Every chapter concludes with two 'Study Samples'. Comprising extracts from a wide range of literary sources (mainly novels) these parts of Getting into Character are interpreted by Collins as explicit realizations of the secret just introduced and explained. Sometimes the choices of author and text seemed arbitrary and badly in need of contextualization (not to mention, in Mark Twain's case, at least a modicum of theory about fiction/non-fiction relations). 'Exploration Points' follow every sample. Resembling a 'model' examination paper, these sections comprise question-and-answer couplets that hamstring originality of response at least as much as they reinforce the lessons of the chapter. Disconcerting to say the least. This author keeps the reader on a tight leash. Perhaps this is because she would like to repress any interrogations that might start to unravel her showy thesis. What, for example, do Charles Dickens, Jacquelyn Mitchard, Leo Tolstoy, Victor Hugo and Jane Austen actually have in common when it comes to acting? Or, did the secrets start before Stanislavsky (1863-1938)? And where, above all, are examples of similar magnitude of actors in an engagement with acting?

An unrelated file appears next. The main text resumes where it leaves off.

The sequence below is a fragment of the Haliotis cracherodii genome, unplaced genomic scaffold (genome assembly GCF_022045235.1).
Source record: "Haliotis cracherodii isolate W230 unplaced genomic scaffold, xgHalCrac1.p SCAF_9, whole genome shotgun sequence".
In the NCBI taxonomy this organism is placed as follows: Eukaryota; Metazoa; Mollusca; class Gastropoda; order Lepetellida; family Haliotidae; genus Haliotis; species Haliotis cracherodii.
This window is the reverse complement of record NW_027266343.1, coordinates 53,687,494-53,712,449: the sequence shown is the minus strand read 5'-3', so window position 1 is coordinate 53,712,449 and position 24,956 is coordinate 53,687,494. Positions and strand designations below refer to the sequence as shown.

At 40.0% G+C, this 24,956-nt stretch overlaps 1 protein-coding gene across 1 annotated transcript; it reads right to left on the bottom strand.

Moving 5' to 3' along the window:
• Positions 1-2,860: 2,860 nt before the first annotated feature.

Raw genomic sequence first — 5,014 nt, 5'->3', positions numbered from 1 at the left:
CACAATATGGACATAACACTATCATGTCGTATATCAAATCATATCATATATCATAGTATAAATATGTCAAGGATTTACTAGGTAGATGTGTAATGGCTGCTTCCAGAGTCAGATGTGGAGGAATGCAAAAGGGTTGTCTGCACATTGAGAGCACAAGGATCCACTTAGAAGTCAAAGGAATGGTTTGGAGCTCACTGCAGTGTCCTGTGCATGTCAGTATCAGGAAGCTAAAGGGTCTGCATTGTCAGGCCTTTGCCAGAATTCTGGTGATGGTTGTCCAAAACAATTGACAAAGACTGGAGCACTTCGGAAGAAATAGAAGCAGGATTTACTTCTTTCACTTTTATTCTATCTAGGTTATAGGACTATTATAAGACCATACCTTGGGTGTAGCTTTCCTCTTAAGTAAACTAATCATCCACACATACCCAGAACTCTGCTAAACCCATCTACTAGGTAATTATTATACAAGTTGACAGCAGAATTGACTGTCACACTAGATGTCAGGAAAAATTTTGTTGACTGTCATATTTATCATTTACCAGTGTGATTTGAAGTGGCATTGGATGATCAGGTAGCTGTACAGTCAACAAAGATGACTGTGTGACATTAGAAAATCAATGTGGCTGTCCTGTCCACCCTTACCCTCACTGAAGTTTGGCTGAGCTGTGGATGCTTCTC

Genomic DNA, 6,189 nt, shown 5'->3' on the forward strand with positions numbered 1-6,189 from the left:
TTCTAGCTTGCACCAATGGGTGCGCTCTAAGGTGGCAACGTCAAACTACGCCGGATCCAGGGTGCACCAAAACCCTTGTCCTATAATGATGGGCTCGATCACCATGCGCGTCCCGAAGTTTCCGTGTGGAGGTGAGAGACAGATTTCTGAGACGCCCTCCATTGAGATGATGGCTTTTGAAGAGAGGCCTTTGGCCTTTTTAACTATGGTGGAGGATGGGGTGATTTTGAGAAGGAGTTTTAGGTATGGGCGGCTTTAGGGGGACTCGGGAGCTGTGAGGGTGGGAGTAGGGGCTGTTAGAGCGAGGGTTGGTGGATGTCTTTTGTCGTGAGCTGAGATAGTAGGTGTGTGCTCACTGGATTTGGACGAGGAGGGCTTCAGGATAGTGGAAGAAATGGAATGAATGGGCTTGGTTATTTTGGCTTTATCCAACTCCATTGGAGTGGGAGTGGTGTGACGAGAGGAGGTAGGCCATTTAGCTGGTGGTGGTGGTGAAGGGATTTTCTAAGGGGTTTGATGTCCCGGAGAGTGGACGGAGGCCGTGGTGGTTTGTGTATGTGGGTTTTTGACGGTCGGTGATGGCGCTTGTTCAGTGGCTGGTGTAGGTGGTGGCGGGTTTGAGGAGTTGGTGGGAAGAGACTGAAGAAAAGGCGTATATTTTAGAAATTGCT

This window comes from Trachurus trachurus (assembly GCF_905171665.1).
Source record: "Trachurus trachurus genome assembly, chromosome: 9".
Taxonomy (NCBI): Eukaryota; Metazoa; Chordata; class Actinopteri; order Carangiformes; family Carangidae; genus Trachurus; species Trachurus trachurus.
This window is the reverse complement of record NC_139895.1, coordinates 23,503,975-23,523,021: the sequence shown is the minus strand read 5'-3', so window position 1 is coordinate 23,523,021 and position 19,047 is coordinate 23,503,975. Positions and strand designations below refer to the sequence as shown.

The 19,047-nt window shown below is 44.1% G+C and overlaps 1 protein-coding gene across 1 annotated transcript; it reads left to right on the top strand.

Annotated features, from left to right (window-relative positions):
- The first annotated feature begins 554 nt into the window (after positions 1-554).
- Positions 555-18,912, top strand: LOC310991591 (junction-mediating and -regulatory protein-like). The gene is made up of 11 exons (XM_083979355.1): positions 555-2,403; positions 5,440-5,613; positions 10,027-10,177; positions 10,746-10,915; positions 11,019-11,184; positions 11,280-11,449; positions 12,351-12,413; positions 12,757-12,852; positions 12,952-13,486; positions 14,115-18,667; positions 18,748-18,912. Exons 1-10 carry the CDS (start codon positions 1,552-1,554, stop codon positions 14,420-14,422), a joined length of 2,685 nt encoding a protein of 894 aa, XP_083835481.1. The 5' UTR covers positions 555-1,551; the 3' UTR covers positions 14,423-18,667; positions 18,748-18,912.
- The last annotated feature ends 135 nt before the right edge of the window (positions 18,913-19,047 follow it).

Collins concludes her book with two appendices. The second is entitled 'Books on Method Acting by Stanislavsky and Boleslavsky' (Richard Boleslavsky was an actor and director of the Method school). A short summary of one Boleslavsky and three Stanislavsky texts is followed by a table that cross-references the seven secrets with chapters in these publications. In 'A Word about the Appendices,' the author comments of the works listed in Appendix A 'Additional Books on Writing Fiction' that they are no more than supplementary to her expression of the secrets. 'The Secrets we've discussed here are unique enough to the fiction world that you will not find them mentioned - much less discussed - in other writing books' (191). Collins appears to be claiming a significance for herself in the field of writing studies that might rely on an exaggeration
of the actual quality of the insights contained in her book.

What concerns us considerably is whether Collins has managed to actually generate something of interest for novelists to use when they sit before a blank page, out of her theorization of the experiences of actors preparing for and inhabiting a part. We suspect not. Getting into Character seems rather to exhibit in different spaces the effects that both actors and novelists aim for in what could well be argued are very nearly antagonistic fields of creative activity: the page; the performance space.

Chapter Six of Collins' book almost seems to undo all of the rest. It's as if one has suddenly landed in another book. 'Restraint and Control' reads very much like a section from one of the publications about writing faintly derided by Collins in her Appendix A. Where is the influence from the actor in such passages as: